In 1994, medical sociologist F.W. Hafferty coined the term, "the hidden curriculum," to describe those lessons which fall outside of the more formal curriculum of medical school and residency . Medical students and junior residents observe and learn from the behaviors and attitudes of more senior doctors, and the lessons imparted are frequently sobering, sometimes even cynical. A belief that underscores many of the lessons of the hidden curriculum is simply this: each doctor is born with a fixed ability to be compassionate.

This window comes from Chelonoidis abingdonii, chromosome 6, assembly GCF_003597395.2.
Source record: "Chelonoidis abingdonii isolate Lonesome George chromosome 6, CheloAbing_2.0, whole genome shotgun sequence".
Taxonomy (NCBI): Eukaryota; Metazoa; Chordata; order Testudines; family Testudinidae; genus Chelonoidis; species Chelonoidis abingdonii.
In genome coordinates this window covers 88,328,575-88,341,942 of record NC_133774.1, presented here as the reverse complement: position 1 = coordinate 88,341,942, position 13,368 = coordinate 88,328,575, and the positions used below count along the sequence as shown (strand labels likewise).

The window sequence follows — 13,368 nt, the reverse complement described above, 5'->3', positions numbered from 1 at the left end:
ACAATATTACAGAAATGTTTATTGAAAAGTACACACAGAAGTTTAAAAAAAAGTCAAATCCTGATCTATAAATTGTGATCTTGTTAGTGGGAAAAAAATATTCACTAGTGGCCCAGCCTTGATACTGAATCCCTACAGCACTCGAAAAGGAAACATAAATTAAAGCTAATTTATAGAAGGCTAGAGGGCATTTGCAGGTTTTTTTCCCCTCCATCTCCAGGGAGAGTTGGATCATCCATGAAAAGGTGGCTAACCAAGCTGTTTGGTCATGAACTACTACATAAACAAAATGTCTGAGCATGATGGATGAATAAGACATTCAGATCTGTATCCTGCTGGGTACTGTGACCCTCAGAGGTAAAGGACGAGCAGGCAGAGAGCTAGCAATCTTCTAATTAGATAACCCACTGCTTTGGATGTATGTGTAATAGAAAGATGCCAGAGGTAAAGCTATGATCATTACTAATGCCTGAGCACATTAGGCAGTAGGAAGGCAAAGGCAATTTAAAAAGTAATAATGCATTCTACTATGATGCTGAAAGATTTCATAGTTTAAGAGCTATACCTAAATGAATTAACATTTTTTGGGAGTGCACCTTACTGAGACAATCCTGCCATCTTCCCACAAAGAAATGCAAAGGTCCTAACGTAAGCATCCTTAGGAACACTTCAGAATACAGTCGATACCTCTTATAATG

In other words, as one physician-teacher once told me, "You either have it or you don't."
A study in this month's issue of Academic Medicine proves that even established physician-teachers can improve their humanistic skills and become better role models. But, according to the study's lead author, these teachers "would have to believe that such work was important."